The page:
Our whole Christian outlook should be an outlook of goodness, an outlook of sanctity.
We are not meant to be made gloomy by the multiplicity of sin. We' know that all sin has been destroyed by Christ when, as Saint Peter tells us, he destroyed it by his own death.
Sanctity is the natural atmosphere of Christians; it is their daily life. They are born into sanctity when they are baptized; they are kept in sanctity through the manifold graces of the sacraments and through the daily cleansing of Holy Mass, surrounded on all sides by the angels who illumine their minds and strengthen their will. The ordinary state of Christians is a state of sanctity.
If you were given a vision of the Catholic people no doubt you might see many souls for the moment in a state of mortal sin; but if you saw the Christian people in their millions, what a spectacle it would be! The amount of grace that goes up to heaven; the purity of their lives; their patience; how near to God they are; how the power of Christ pours into them like a mighty stream which never ceases to flow; how even the sinner is constantly being brought into the waters of grace again; if there is a fall, at once that fall is made good by the grace of repentance; how when a believing Catholic falls we have the one Sacrifice for sin; the angels go and whisper to him words of repentance and contrition, and he rises as quickly as he fell. Oh, if we could but see that great spectacle!...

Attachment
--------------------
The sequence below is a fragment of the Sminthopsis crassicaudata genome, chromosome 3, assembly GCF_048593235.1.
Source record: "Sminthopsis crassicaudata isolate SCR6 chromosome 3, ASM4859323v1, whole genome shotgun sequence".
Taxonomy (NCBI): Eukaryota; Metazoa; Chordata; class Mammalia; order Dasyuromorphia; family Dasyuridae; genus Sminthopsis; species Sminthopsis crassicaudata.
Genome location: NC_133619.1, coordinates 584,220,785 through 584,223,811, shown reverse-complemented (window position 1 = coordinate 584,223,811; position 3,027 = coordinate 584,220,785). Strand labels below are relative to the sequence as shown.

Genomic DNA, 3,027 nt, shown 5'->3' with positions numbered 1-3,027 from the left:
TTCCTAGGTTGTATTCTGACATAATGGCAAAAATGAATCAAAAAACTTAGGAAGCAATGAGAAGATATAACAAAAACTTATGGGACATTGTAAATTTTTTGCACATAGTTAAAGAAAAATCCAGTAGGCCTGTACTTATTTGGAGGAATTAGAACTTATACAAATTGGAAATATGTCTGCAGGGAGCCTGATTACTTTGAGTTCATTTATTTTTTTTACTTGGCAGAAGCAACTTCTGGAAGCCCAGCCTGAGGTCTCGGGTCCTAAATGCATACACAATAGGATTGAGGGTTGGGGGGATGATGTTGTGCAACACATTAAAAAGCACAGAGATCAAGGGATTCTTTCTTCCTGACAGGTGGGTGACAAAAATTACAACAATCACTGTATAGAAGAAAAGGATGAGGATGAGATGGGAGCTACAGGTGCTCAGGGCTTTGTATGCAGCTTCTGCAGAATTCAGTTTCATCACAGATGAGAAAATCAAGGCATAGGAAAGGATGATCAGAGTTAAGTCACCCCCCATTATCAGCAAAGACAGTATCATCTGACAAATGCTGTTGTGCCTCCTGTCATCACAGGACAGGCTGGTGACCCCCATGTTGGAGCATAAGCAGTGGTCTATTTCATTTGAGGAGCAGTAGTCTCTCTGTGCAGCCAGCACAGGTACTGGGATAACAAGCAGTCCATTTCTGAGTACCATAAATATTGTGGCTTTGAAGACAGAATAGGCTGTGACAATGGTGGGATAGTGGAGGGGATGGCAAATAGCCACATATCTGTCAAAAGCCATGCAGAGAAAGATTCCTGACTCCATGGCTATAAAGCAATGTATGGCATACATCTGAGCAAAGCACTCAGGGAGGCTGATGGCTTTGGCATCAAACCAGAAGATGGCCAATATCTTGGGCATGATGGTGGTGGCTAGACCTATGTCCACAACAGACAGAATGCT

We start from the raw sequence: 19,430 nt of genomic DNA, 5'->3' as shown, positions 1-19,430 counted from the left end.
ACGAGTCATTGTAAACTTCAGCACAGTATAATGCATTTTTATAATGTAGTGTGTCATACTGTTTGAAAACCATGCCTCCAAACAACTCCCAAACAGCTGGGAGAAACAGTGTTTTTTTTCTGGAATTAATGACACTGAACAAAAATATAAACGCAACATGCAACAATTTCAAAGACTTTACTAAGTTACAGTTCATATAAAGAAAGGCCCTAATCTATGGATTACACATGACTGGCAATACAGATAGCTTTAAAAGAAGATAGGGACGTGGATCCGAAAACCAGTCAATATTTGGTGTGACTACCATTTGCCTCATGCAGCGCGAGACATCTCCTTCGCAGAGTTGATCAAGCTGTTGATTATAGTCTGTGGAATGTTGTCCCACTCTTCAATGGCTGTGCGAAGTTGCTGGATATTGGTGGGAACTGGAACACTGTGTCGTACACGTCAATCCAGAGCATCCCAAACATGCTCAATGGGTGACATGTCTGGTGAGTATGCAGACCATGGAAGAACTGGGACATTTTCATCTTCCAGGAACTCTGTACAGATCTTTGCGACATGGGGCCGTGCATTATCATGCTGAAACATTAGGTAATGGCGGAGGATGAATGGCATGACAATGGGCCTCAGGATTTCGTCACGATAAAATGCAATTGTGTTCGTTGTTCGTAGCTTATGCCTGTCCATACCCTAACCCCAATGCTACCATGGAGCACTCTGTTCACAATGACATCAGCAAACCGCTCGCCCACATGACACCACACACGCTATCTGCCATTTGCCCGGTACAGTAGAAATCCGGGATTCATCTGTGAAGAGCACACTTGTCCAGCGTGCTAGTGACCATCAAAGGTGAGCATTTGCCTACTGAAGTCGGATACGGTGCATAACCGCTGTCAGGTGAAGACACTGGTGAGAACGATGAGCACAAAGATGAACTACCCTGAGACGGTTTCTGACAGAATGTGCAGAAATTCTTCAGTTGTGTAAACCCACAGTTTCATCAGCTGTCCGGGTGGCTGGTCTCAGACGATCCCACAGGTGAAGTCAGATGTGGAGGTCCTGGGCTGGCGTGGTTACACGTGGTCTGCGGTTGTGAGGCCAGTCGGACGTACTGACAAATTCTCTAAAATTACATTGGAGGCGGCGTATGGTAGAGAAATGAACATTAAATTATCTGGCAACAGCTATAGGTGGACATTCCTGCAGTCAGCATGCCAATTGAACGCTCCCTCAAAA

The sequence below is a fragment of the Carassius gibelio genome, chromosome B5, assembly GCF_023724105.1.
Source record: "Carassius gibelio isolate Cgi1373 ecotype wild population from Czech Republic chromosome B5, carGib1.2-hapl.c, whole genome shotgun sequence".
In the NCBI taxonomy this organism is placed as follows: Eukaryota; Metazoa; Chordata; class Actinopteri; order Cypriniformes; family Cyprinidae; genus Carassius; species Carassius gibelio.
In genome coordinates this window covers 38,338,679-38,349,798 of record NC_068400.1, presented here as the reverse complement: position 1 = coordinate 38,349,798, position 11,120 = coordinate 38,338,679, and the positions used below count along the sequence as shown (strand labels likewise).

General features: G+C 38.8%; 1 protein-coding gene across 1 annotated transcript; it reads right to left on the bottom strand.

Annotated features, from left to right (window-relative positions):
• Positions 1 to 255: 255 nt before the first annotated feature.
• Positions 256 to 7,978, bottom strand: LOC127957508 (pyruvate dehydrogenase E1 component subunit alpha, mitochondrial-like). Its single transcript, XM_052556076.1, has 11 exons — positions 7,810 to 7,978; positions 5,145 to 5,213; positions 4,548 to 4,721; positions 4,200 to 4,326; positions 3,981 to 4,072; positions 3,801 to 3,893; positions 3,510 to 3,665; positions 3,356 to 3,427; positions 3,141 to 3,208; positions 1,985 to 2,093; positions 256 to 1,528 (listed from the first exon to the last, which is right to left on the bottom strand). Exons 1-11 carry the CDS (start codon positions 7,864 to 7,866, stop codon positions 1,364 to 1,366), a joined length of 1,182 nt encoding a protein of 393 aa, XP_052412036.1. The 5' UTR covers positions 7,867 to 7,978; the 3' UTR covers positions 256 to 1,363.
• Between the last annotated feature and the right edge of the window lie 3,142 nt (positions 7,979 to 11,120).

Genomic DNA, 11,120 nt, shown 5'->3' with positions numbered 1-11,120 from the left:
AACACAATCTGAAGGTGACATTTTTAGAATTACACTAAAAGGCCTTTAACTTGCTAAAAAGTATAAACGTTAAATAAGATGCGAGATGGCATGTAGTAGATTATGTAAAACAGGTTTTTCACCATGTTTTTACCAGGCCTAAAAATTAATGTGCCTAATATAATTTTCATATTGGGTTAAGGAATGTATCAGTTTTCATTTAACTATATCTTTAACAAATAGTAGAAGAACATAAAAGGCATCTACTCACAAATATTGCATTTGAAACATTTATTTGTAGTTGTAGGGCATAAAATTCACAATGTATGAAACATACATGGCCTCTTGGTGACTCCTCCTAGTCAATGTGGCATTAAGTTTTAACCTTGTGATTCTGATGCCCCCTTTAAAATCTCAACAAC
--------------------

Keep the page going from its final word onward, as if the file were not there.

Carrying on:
Begin with goodness, with sanctity, with the thought of God, and that you are the children of God. Begin with grace, not with sin and apostasy and infidelity; these things need not enter into your lives; you know that they exist, but they need not affect you. What should affect you is the power of Christ, the power of sanctity.
Dom Anscar Vonier, O.S.B. "The Measure to Measure With." excerpt from The Art of Christ: Retreat Conferences (Burns, Oates & Washbourne, Ltd., 1927).
The Art of Christ: Retreat Conferences is out of print and in the public domain.
Dom Anscar Vonier, O.S.B. (1875–1938) was the abbot of Buckfast Abbey in Devon, England and the most gifted dogmatic theologian writing — and preaching — in England during the inter-War years. By an unexpected blessing, the English Catholic Church had in its midst a German monk of outstanding competence and spiritual nobility. He is the author, among other books, of A Key to the Doctrine of the Eucharist, The Life of the World to Come, The Personality of Christ, and The Human Soul and Its Relations with Other Spirits.
Copyright © In the public domain
Not all articles published on CERC are the objects of official Church teaching, but these are supplied to provide supplementary information.